The one downside it's got: it's slightly louder inside, slightly noisier, and it's slightly heavier. That's mainly to do with having the flip-up mechanism. Flip-up helmets have the reputation of being slightly less safe. This is an unfair, particularly if you're buying into a reputable brand where the locking mechanisms are made out of very secure materials. Perhaps stay clear of the cheaper options.

Scooter helmets / Jet helmets: The motorcycle helmet type for all things urban

If you are riding mainly in town, you should also have a good look at a scooter helmet, or a jet helmet. Jet helmet, because it's got eye protection but no chin piece, so it looks a little bit like a pilot's helmet. The design is one of the most lightweight helmet options.

All of Paris and Rome rides around in these, and there's a reason for that. You have an enormous amount of peripheral vision and you've got more awareness of the ambient sounds around you. So, while it's not necessarily good for long distance travel, it's fantastic for urban and suburban riding.

Open Face helmets: The motorcycle helmet type with no face shield

And lastly, you've got the open face helmets. This is the only helmet where you haven't got any face shield protection, whatsoever, so it has limited application in UK weather conditions. Ride in the rain and it's 'death by a thousand needles' as the rain drops come at you at 40 miles an hour.

But, in the sunshine at slow speeds, the open face helmet is wonderful and they are the essence of motorcycling. If you want to wear goggles to complete your look, an open face helmet may be worth considering.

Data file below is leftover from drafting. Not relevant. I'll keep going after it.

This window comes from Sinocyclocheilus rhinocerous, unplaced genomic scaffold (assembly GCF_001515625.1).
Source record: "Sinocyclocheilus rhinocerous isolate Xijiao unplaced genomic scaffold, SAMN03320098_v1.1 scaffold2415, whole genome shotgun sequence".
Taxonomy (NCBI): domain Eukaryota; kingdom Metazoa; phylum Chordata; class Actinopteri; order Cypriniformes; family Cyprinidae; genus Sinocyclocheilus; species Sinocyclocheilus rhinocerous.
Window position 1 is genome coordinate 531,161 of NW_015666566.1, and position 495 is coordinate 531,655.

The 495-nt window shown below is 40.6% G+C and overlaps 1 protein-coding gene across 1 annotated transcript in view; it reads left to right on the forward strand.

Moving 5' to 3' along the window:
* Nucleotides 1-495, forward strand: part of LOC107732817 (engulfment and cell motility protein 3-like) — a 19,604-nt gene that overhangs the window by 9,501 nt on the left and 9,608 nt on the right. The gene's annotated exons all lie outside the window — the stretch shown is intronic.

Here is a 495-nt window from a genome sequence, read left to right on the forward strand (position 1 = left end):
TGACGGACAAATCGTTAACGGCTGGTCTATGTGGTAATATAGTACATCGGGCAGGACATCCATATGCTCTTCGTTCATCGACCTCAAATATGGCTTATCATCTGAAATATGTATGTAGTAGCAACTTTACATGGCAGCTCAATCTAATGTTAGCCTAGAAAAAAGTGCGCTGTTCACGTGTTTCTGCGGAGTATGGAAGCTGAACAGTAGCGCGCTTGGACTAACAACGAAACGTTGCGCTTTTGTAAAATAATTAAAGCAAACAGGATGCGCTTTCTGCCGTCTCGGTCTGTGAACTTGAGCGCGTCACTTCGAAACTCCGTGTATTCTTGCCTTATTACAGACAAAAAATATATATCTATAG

Motorcycle Helmet Types: Beginner's Guide That Will Make You Choose the Right Helmets Type What are the 5 motorcycle helmet types?

 

What are the standards all motorcycle helmet types have to comply with?

While all road-legal crash helmets must be tested to a defined safety standard, not all motorcycle helmet types are tested the same way and therefore not all motorcycle helmet types carry the same safety cretification.

Testing Standards: The safety standards that matter

  • Motorcycle helmet types that must carry ECE 22.05 / ECE 22.06 'P' full-face helmet type approval: Full-Face helmets, Adventure helmets, and Flip-Up helmets
  • Motorcycle helmet types that must carry ECE 22.05 / ECE 22.06 'J' jet/open face helmet type approval: Scooter helmets, Open-face helmets, and most Flip-Up helmets
  • Motorcycle helmet types that may carry 'P' and 'J' safety standard approval: Only Flip-Up helmets can carry approval for both safety standards, and while most do, some do not. The difference is that those without 'J' approval technically should not be ridden while the chin piece is raised.
  • Motorcycle helmet types that have SHARP safety scheme ratings: Sharp safety ratings are applied to helmets bought in regular retail outlets, just like you would purchase a helmet. That makes the approach very 'real world'. The Sharp helmet safety scheme aims to test all motorcycle helmets on the market, regardless of helmet type. The number of helmet styles tested permanently increased, but check the Sharp website to see, which helmets have been assessed and whether the one you are interested in has a rating.

» For a deep dive on how to use motorcycle helmet standards in your search for the perfect helmet, read this post: Motorcycle Helmet Safety: Motorcycle helmet safety ratings explained

Choose your ideal motorcycle helmet type

So, before you rush off and make your buying decision, have a think about the type of riding that you are going to be doing on your motorcycle and see whether you can match that up to the advantages and disadvantages of the five different types of motorcycle helmets that you can choose from. With so many helmet styles on the market, you’re sure to find one that fits both your riding needs and personal preferences.